The Volvo S90 sedan and V90 wagon aren’t the vehicles that will save the Swedish automaker from the same fate that befell its former rival, Saab. That job has already been done, thanks to the strong-selling and highly capable XC90 sport-utility.
No, these two vehicles are here to reassure the Volvo faithful that the company isn’t straying away from doing things a little differently from the competition. If you want a screaming V8 engine and bragging rights about how fast your luxury vehicle is around a racetrack, then you’ll want to bypass both these cars.
The S90 and V90 are more about overall relaxation and balance, whether it’s the peace of mind that comes with either of these car’s advanced safety features, or the blend of ride and handling that sacrifices sport – whatever the heck that word even means anymore – for comfort.
If you think we’ve spent too much time in a spa with cucumbers on our eyes and whale songs in the background, don’t worry, we aren’t going totally zen on you. That’s because Volvo was smart enough to maintain a streak of vanity when it came time to reinvent its flagship sedan and station wagon.
Looks matter, and these two are absolutely elegant in terms of their shape and proportions. Stretching 195.4 inches in length and riding a 115.8-inch wheelbase, the S90 is a crisply-tailored luxury sedan that allows your eye to flow from stem to stern without interruption. The chrome front grille and “Thor’s hammer” headlamps are the only “jewelry” you’ll find on the car, unless you count those meaty 20-inch wheels fitted to our T6 Inscription test car.
As for the wagon, it makes a good thing even better. Riding on the exact same wheelbase as the S90 sedan, the V90 wagon is one inch shorter than its trunk-toting sibling. You’d never guess it, because the same clean lines look even leaner when paired to the V90’s more spacious tail end and hatchback.
No matter which you choose, however, these are seriously handsome cars.
They are also very well-behaved, so long as you’re not looking to simulate scenes from The Fast and The Furious film franchise. We spent all our time with the T6 AWD Inscription trim level, which comes with standard all-wheel drive coupled to a 2.0-liter four-cylinder engine that is both supercharged and turbocharged. Total output is 316 horsepower and 295 pound-feet of torque at a flat 2,200 to 5,400 RPM.
Is it crazy fast? Nope. And once again, that’s not the point.
This engine, mated to an extremely smooth eight-speed Geartronic automatic transmission, gets the job done quickly and efficiently. Official EPA fuel economy averages peg the S90 T6 AWD Inscription at 22 miles per gallon in the city, and 31 on the highway. At its fuel-sipping best, a base front-wheel drive S90 powered by the standard 250 horsepower, 2.0-liter turbocharged four-cylinder returns 34 MPG on the highway. Later next year, a plug-in hybrid T8 model will arrive as the ultimate mileage champ of the S90/V90 range.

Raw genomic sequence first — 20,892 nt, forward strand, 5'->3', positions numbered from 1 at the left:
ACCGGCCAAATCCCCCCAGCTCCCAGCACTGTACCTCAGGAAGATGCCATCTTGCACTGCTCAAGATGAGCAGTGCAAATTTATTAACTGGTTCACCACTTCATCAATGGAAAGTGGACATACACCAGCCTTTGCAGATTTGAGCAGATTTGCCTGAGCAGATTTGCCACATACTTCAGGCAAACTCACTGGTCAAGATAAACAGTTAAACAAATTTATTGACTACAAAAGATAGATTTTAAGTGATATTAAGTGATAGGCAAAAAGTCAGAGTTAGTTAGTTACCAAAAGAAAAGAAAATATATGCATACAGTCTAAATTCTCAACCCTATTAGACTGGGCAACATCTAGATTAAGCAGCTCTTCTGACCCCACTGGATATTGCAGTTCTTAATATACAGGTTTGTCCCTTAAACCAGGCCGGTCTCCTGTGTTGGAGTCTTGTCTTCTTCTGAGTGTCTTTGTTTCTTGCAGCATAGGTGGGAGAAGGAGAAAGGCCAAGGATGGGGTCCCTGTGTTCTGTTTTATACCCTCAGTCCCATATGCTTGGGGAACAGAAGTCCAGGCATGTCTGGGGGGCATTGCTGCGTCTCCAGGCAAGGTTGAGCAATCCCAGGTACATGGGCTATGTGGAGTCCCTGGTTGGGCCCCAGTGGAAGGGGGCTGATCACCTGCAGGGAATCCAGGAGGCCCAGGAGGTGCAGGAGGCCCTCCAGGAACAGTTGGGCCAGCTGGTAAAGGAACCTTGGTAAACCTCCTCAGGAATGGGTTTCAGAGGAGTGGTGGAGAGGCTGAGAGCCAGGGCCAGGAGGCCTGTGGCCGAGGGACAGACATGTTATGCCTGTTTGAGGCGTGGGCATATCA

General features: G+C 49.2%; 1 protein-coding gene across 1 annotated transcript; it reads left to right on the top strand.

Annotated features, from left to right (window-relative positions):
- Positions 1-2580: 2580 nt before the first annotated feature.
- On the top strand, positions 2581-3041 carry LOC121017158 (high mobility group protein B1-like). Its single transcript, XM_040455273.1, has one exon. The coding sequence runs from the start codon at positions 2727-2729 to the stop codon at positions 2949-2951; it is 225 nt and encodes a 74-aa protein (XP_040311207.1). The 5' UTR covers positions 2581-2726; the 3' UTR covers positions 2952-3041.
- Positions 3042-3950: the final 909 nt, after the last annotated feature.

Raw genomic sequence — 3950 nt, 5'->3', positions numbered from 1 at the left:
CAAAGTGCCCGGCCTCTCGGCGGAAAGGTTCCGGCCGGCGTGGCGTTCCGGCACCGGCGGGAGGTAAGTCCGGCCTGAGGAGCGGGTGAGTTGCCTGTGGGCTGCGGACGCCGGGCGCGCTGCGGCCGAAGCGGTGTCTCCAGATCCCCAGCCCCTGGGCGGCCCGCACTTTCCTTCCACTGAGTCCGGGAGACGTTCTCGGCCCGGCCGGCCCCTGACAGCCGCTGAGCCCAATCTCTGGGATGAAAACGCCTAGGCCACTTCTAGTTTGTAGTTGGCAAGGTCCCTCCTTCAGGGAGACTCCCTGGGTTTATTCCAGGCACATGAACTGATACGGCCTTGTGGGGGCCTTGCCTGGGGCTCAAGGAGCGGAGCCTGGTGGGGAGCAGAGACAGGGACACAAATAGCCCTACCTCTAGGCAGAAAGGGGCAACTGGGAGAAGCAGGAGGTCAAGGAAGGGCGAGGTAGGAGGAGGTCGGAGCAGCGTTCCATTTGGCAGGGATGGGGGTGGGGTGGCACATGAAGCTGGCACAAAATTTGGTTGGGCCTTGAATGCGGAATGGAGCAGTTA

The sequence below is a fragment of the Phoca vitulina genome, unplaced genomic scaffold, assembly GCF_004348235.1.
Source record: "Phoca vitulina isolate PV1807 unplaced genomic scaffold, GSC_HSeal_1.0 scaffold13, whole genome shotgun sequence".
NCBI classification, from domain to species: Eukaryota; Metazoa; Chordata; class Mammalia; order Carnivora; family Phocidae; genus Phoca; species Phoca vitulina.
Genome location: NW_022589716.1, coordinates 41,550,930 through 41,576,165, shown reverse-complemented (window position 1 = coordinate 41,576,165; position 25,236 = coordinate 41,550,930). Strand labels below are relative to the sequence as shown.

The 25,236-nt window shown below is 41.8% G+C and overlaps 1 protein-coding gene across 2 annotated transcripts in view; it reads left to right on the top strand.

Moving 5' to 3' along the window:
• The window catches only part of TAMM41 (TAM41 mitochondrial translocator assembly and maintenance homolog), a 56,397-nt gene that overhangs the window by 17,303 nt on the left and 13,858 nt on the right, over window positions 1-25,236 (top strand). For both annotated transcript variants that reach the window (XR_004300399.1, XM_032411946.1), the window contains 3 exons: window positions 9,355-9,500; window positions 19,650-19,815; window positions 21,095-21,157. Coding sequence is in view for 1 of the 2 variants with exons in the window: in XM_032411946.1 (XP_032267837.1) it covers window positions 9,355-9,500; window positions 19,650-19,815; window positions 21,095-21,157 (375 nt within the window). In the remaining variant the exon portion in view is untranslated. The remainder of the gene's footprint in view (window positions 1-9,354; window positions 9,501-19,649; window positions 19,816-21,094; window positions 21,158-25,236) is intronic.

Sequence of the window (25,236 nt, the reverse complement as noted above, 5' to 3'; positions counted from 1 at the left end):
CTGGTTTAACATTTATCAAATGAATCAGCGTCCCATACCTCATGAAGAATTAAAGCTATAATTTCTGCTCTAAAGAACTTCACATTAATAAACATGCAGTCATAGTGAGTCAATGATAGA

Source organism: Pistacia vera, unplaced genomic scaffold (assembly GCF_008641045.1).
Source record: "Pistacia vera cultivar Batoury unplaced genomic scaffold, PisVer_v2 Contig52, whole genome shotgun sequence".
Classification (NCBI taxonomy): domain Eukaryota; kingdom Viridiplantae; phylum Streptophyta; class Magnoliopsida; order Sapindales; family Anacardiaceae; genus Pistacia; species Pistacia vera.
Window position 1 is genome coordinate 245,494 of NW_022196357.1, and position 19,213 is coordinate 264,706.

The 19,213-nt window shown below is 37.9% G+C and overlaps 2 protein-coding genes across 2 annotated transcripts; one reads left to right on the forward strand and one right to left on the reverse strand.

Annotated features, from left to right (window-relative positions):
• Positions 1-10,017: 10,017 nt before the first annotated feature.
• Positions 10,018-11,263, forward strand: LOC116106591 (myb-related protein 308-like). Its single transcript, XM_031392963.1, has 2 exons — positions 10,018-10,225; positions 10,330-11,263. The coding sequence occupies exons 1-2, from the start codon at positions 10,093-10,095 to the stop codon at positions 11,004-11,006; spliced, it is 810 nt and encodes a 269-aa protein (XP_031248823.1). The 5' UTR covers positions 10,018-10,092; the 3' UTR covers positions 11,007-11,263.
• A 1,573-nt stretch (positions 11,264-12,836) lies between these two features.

This is a 4,222-pound sedan, so the available power in normal city and highway driving conditions is fine, but not awe-inspiring. We wonder how the 250 horsepower base models stack up in FWD format? Less can actually be a whole lot more, dynamically speaking. Then again, the last time this reviewer expressed that about a Swedish luxury sedan, it was the Saab 9-5 with a four-cylinder versus the faster (but heavier) V6 model. So, let’s keep moving along, shall we?
Inside, the Volvo S90 and V90 cabin is refreshingly light and airy. The first thing you notice is the large touchscreen on the center of the dash. It’s nearly Tesla-like in terms of size, not to mention clarity. Some bizarre details include a knob on the center console that must be twisted to turn the car on or off. For a cabin that prides itself on doing away with superfluous buttons and fussy details, this is a strange addition.
Space in the front and rear is roomy for four adults, though three in the back could be a serious squeeze. To be honest, the rear seat isn’t as expansive as we expected when it comes to overall legroom.
Being a Volvo, the S90 and V90 are loaded with safety technology, including a system that will steer and brake the car back to safety if it detects you’re drifting off the road. There are also sensors to detect large animals that might otherwise go unnoticed by the driver (i.e. a high-tech solution to Volvo’s famous “moose avoidance” test). One of the most hyped features was also the one that left us cold, however.
Volvo’s Pilot Assist is not a self-driving function, though you’re not boneheaded if the description might lead you to think otherwise. Available at speeds up to 80 miles per hour, Pilot Assist helps steer, brake and accelerate the car – but only if the driver’s hands stay on the steering wheel. There is also the caveat that the system only works in clear weather with easily identifiable road markings.
While we admire Volvo’s technological moxie, the system had us on the proverbial edge of our seat when the car suddenly shifted into an adjoining lane at highway speed. It happened more than once. Directly following our drive, an inconclusive conversation with a Volvo engineer about what might have happened if a car had been in the lane beside us didn’t exactly ease our concerns. The self-driving revolution remains full of potential, but in the S90 and V90 (not to mention several other luxury cars we’ve driven with similar systems) the tech presently feels very much in beta mode.
With a starting price of approximately $46,000 for the entry-level S90, the Swedish sedan is right in the very thick of the luxury car market. In upscale AWD Inscription trim, our S90 and V90 test cars carried a base price right around $57,000. The only thing that makes them a hard sell is that many luxury buyers’ current default choices are all SUVs and crossovers.
Come to think of it, Volvo will gladly sell you an XC90 – the chassis and powertrain is shared with the S90/V90 duo, after all.